Importance of fiscal consolidation
- January 26, 2022
- Posted by: OptimizeIAS Team
- Category: DPN Topics
Importance of fiscal consolidation
Subject – Economy
What is fiscal deficit?
- Fiscal deficit is the excess of total disbursements from the consolidated fund of India, excluding repayment of debt, over total receipts into the fund (excluding debt receipts) during a financial year.
- Simply put, it is the amount the government spent beyond its income and is measured as a percentage of the GDP.
Why is fiscal consolidation important for an emerging economy?
- Fiscal consolidation refers to the ways and means of narrowing the fiscal deficit. A government typically borrows to bridge the deficit. It will then have to allocate a part of its earnings to service the debt. The interest burden will increase as the debt increases.
- In the Budget for FY22, of the total government expenditure of over ₹34.83 lakh crore, more than 8.09 lakh crore (around 20 per cent) went towards interest payment.
- Debt is one liability that is difficult to defer and, at the end of day, the government struggles to find more resources not just for capital expenditure but also revenue expenditure. In the long run, uncontrolled fiscal deficit will hurt economic growth.
Is fiscal consolidation legally mandated in India?
- The seeds for fiscal consolidation were sown in 1994 by the then Finance Minister Manmohan Singh.
- In his Budget speech for FY95, he highlighted the need for fiscal discipline and pronounced a policy to end monetising the deficit.
- Till then the government was financing its deficit by creating money, through unlimited recourse to the Reserve Bank, by issuing ad hoc treasury bills. This weakened the Reserve Bank’s ability to direct effective monetary policy. Singh announced phasing out ad hoc treasury bills, after which the government would fund its deficit through market borrowings.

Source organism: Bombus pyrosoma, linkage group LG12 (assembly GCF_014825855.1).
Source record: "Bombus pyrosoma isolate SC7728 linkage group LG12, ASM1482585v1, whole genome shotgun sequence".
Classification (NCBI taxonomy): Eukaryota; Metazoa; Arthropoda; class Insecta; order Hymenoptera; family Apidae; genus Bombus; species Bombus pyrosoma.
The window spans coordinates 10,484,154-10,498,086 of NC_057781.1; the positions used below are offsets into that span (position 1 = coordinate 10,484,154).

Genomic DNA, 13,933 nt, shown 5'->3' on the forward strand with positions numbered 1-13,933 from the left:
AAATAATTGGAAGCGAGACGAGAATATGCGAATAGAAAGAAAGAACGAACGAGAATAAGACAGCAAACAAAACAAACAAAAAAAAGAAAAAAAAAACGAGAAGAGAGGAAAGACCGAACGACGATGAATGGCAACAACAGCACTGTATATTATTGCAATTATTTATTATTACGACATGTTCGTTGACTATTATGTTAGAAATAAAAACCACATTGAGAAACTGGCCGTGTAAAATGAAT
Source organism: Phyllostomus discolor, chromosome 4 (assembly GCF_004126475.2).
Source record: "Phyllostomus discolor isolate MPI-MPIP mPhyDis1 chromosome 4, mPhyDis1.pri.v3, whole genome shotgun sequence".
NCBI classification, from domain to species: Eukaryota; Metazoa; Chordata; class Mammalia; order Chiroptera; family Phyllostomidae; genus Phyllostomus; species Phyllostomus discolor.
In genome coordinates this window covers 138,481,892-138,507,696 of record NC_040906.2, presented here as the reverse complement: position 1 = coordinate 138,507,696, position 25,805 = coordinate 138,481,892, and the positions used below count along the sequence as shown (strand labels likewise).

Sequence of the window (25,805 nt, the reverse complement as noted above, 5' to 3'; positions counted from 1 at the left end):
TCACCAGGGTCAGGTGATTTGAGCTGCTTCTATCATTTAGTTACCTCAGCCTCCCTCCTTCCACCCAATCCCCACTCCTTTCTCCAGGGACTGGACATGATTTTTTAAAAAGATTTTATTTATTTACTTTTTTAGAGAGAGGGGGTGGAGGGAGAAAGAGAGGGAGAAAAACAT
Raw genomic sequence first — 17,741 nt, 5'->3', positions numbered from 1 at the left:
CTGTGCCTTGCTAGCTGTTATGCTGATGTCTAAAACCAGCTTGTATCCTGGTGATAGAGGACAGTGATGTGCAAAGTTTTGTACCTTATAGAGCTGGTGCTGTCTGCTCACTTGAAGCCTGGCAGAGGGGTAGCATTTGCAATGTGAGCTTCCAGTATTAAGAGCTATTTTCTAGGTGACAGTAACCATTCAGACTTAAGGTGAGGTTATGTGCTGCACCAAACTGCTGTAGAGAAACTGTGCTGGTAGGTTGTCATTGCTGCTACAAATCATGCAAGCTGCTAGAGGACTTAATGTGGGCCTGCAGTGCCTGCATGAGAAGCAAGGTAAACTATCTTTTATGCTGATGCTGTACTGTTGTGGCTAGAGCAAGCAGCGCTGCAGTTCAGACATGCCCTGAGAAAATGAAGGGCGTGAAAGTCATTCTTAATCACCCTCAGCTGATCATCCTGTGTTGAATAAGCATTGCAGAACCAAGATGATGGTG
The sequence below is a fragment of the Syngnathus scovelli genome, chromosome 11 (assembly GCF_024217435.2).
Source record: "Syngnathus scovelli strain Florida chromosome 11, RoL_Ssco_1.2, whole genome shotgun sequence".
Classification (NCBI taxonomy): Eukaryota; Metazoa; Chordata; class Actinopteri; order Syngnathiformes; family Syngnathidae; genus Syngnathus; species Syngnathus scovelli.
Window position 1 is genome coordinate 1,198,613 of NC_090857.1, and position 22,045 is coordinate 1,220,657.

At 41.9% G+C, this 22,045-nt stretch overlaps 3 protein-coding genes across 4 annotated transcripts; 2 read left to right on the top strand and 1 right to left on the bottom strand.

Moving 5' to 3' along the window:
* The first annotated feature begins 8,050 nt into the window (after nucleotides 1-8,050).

- As open market borrowings piled up to fund the deficit, Yashwant Sinha, in his Budget speech for FY01, called for a strong institutional framework to ensure fiscal responsibility.
- This resulted in the enactment of the ‘Fiscal Responsibility and Budget Management (FRBM) Act, 2003’, which mandated limiting the fiscal deficit to 3 per cent of GDP.
How has India performed on this front?
- When FRBM was enacted, the idea was to limit the fiscal deficit under 3 per cent of GDP by the end of FY08. But that never happened.
- The fiscal deficit declined from 5.9 per cent in FY12 to 3.4 per cent in FY19. In FY20, it went up to 3.8 per cent. The following year, it was proposed at 3.5 per cent, but the pandemic struck and it surged to 9.5 per cent. Now, for the current year, it is estimated at 6.8 per cent and the government will seemingly work towards 4.5 per cent by FY26.
- A fiscal deficit of 3 per cent now appears to be a distant possibility. To ensure it was within the law, the government periodically amended the FRBM Act to reset the fiscal deficit target.
Is there a trade-off between fiscal consolidation and growth?
- It is debatable.
- Many economists have said that speedier economic growth depends on limiting the fiscal deficit. Their reasoning is that high fiscal deficit will increase borrowings and the interest burden would curtail the government’s ability to spend productively. Also, increased government borrowing will crowd out the private sector in the debt market, leading to higher interest rates, which will hurt growth.
- Other economists have argued that fiscal consolidation is not a fiscal compression mechanism, rather it is an expenditure switching mechanism. The original FRBM Act of 2003, they say, pushed for shifting the expenditure from revenue to capital, which will lay the foundation for higher growth. They argue that the FRBM Amendment Act of 2018 completely dilutes the original Act to become contractionary.